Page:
Both the Swiss franc and the yen will remain where traders flee for safety, despite the Swiss National Bank's surprise move to remove its euro peg, say analysts.
"If anything, the Swiss central bank's decision to remove the floor and cut interest rates will make the franc easier to flee to in times of uncertainty and volatility," said Kengo Suzuki, chief currency strategist at Mizuho Securities. "Now that the Swiss franc can be traded freely, and borrowed cheaply because of the negative interest rates, it will remain, along with the yen, the safe haven currency of choice."
Markets were caught off guard Thursday when the Swiss National Bank (SNB) canceled its policy pegging the exchange rate of the euro buying 1.20 Swiss francs, a policy put in place more than three years ago to keep the currency from getting too strong and hurting the economy. The SNB also cut interest rates deeper into negative territory, by 50 basis points to negative 0.75 percent, in an effort to help cushion the blow.
But those low rates didn't deter traders from piling into the franc. After the announcement, the Swissie surged more than 30 percent within minutes to a record high against the euro, with the common currency fetching only around 0.86 franc, before recovering to around 1.0081-1.0086franc in Asian trade Friday.
Hot & liquid
It's all about the hot money and liquidity.
Thursday's wild moves were a liquidity issue –a flood of stop sell orders weren't matched by bid offers because no one had any reason to think the Swiss franc would strengthen as it was kept in check by the SNB's peg to the euro, said Mizuho's Suzuki.
Caught off-guard, many hedge, and other speculative, funds were forced to unwind their short yen positions to cover their losses on the Swiss Franc, said Khoon Goh, senior FX strategist at ANZ.
As a result, the yen also strengthened overnight, although by much less than the Swiss Franc.The dollar was fetching around 117.80 yen in mid-afternoon Asian trading hours on Thursday, after flirting with the 116 yen level in late New York trading.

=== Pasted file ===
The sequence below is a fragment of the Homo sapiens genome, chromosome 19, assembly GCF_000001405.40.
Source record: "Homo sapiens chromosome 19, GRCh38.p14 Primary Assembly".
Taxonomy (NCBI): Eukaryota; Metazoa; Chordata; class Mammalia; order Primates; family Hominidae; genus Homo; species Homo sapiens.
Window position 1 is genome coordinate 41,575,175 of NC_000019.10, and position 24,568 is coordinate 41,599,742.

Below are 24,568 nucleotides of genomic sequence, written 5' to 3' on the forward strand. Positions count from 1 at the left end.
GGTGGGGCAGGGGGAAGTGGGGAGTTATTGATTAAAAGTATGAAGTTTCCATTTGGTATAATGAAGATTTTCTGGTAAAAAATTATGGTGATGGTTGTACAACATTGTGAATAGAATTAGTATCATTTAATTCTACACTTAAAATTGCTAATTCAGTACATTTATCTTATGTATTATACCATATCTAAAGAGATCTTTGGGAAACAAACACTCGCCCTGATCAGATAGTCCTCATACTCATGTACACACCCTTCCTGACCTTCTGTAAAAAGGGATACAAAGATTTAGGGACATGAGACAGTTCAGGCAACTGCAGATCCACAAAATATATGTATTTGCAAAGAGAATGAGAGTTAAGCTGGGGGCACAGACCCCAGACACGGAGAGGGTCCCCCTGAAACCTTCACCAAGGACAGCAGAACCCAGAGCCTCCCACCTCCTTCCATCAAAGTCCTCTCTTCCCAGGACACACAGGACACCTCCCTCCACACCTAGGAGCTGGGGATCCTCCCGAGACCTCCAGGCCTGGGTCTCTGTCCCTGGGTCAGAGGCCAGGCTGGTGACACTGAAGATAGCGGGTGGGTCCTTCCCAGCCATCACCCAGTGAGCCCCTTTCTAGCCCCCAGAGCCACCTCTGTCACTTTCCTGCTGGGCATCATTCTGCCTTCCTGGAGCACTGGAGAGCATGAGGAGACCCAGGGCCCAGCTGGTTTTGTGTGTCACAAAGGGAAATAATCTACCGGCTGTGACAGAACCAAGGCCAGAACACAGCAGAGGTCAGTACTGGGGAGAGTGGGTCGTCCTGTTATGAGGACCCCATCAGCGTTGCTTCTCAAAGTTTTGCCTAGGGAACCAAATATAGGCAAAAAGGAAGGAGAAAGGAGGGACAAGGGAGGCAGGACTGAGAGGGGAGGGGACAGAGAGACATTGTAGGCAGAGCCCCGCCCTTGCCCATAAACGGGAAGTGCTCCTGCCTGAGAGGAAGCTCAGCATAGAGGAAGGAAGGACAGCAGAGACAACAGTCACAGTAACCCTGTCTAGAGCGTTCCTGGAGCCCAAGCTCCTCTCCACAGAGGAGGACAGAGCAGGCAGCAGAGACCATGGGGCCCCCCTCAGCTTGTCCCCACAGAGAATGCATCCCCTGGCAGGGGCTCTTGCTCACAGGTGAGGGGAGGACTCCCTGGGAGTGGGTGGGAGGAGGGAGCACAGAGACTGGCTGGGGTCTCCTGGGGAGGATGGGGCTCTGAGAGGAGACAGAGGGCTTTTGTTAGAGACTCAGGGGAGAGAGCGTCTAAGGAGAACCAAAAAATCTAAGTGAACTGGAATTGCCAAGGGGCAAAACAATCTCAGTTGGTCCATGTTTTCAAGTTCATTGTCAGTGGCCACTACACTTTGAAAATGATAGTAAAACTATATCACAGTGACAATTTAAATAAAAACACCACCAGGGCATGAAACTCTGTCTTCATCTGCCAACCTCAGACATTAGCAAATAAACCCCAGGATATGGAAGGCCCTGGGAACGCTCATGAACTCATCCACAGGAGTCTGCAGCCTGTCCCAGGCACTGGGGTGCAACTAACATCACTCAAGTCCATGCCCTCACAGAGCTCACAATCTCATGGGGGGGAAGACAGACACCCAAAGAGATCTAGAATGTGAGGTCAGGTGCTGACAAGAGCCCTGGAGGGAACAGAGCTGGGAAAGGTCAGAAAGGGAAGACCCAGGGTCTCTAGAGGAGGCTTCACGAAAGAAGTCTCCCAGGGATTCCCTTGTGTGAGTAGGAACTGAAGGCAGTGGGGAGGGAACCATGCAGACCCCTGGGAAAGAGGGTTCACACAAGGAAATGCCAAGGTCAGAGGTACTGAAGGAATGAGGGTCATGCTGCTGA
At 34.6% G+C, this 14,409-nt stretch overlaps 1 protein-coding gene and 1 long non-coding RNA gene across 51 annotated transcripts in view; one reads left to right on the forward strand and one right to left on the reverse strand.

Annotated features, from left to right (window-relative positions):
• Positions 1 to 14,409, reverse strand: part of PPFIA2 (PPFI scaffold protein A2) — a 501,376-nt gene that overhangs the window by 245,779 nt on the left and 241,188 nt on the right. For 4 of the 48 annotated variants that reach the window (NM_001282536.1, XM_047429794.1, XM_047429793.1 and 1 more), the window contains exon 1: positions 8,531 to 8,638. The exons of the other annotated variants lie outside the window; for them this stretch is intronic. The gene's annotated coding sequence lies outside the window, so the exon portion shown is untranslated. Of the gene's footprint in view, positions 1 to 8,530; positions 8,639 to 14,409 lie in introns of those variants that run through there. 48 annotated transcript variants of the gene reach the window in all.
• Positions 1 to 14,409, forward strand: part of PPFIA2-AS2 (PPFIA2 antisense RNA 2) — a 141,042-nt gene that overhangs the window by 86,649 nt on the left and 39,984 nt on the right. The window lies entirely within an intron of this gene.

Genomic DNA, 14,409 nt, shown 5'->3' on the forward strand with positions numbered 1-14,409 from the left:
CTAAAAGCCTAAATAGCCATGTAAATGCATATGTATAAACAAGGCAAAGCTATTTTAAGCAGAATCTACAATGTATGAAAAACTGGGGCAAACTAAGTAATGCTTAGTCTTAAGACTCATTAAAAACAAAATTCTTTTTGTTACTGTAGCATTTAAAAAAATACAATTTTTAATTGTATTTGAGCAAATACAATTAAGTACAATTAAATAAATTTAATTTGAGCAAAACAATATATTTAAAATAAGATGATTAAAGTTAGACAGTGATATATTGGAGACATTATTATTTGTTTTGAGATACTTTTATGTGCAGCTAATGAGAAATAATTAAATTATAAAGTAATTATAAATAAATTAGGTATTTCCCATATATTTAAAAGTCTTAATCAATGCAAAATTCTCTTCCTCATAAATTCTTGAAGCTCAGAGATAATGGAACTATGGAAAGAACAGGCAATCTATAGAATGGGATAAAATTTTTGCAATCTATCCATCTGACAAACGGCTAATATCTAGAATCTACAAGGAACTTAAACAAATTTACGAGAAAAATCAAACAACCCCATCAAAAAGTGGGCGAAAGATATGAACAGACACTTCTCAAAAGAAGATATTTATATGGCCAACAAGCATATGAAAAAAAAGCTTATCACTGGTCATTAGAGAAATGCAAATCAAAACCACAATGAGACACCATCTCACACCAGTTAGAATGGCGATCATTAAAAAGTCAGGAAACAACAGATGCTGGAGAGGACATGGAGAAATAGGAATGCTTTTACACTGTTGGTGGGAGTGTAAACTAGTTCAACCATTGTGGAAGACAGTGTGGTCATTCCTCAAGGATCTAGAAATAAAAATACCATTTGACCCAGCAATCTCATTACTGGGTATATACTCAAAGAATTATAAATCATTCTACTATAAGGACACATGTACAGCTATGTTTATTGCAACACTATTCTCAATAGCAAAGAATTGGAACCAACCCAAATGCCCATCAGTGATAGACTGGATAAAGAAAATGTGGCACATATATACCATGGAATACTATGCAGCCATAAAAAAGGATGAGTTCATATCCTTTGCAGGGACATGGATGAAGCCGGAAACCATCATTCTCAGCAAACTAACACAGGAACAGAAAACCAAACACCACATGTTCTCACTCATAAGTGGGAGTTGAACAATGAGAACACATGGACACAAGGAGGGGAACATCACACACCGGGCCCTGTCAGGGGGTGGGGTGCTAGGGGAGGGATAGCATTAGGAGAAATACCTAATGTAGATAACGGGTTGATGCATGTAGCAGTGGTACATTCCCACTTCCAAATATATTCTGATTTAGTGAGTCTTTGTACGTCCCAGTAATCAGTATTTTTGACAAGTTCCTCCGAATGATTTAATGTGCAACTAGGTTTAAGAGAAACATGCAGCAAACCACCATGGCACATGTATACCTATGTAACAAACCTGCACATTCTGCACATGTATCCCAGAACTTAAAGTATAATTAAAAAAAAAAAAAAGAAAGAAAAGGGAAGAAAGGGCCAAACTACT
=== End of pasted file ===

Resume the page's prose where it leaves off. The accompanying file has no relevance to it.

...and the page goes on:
Hot money, or speculative funds that flow quickly in and out of countries, felt the pain. Many had already been nursing losses on their short yen positions, according to analysts. The yen has weakened by around 20 percent against the dollar since mid-August and many assumed theJapanese currency would continue to be sold against the dollar. In the week ending January 6, speculative positions against the yen totaled $8.5 billion, Goh said, citing CFTC figures.
But since the start of this year, the yen strengthened against the U.S. dollar, with the greenback going from fetching 120.49 yen on January 2 to around 115.90 yen in Thursday's trade.
Ball in ECB's court
Traders are now keeping a close eye on the major central banks.
The Swiss franc's wild gyrations Thursday were essentially position adjusting ahead of next week's European Central Bank meeting, said Yunosuke Ikeda, Nomura's chief currency strategist. The ECB is widely expected to introduce some form of monetary easing, which in turn is projected to drive the euro yet lower against the dollar. In Asian trade Friday, the euro was fetching $1.163, compared with $1.175 before the SNB's move.
For the yen, the Federal Reserve's expected interest rate hike, which many analysts expect around mid-year, will likely be a bigger driver than the ECB, but there's not much consensus on how the Japanese currency will react.
Assuming the Fed does raise rates, Mizuho's Suzuki sees the dollar fetching 128-138 yen by the end of 2015 and Nomura's Ikeda expects it at 125 yen. ANZ's Goh, who reckons the rate hike is already priced in, sees the greenback fetching 120 yen at the end of this year.